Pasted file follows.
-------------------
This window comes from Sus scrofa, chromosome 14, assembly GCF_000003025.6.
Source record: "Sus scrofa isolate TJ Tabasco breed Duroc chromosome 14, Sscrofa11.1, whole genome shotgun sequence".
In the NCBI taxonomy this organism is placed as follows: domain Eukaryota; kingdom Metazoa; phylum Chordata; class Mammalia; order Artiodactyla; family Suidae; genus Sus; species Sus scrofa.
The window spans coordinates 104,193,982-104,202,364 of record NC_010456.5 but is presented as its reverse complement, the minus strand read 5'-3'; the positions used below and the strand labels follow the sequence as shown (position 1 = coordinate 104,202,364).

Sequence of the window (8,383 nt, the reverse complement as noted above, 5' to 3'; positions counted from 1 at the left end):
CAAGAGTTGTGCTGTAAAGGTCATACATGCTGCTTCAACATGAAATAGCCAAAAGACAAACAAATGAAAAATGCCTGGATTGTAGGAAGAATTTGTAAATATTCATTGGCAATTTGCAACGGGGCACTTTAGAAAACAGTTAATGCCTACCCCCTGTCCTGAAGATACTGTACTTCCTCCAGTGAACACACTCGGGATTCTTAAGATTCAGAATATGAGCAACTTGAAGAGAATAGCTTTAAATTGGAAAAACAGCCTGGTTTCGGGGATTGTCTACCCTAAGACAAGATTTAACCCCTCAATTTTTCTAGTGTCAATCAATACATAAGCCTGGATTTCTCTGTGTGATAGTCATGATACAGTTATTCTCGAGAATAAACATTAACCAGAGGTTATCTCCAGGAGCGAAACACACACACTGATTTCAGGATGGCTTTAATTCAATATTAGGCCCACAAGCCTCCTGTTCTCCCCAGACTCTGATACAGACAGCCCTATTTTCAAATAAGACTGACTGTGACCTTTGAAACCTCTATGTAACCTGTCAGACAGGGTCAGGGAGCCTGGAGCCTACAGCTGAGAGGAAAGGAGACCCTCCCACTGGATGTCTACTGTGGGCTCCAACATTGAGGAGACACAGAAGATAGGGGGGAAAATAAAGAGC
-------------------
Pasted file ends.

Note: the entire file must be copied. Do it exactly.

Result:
This window comes from Sus scrofa, chromosome 14, assembly GCF_000003025.6.
Source record: "Sus scrofa isolate TJ Tabasco breed Duroc chromosome 14, Sscrofa11.1, whole genome shotgun sequence".
In the NCBI taxonomy this organism is placed as follows: domain Eukaryota; kingdom Metazoa; phylum Chordata; class Mammalia; order Artiodactyla; family Suidae; genus Sus; species Sus scrofa.
The window spans coordinates 104,193,982-104,202,364 of record NC_010456.5 but is presented as its reverse complement, the minus strand read 5'-3'; the positions used below and the strand labels follow the sequence as shown (position 1 = coordinate 104,202,364).

Sequence of the window (8,383 nt, the reverse complement as noted above, 5' to 3'; positions counted from 1 at the left end):
CAAGAGTTGTGCTGTAAAGGTCATACATGCTGCTTCAACATGAAATAGCCAAAAGACAAACAAATGAAAAATGCCTGGATTGTAGGAAGAATTTGTAAATATTCATTGGCAATTTGCAACGGGGCACTTTAGAAAACAGTTAATGCCTACCCCCTGTCCTGAAGATACTGTACTTCCTCCAGTGAACACACTCGGGATTCTTAAGATTCAGAATATGAGCAACTTGAAGAGAATAGCTTTAAATTGGAAAAACAGCCTGGTTTCGGGGATTGTCTACCCTAAGACAAGATTTAACCCCTCAATTTTTCTAGTGTCAATCAATACATAAGCCTGGATTTCTCTGTGTGATAGTCATGATACAGTTATTCTCGAGAATAAACATTAACCAGAGGTTATCTCCAGGAGCGAAACACACACACTGATTTCAGGATGGCTTTAATTCAATATTAGGCCCACAAGCCTCCTGTTCTCCCCAGACTCTGATACAGACAGCCCTATTTTCAAATAAGACTGACTGTGACCTTTGAAACCTCTATGTAACCTGTCAGACAGGGTCAGGGAGCCTGGAGCCTACAGCTGAGAGGAAAGGAGACCCTCCCACTGGATGTCTACTGTGGGCTCCAACATTGAGGAGACACAGAAGATAGGGGGGAAAATAAAGAGC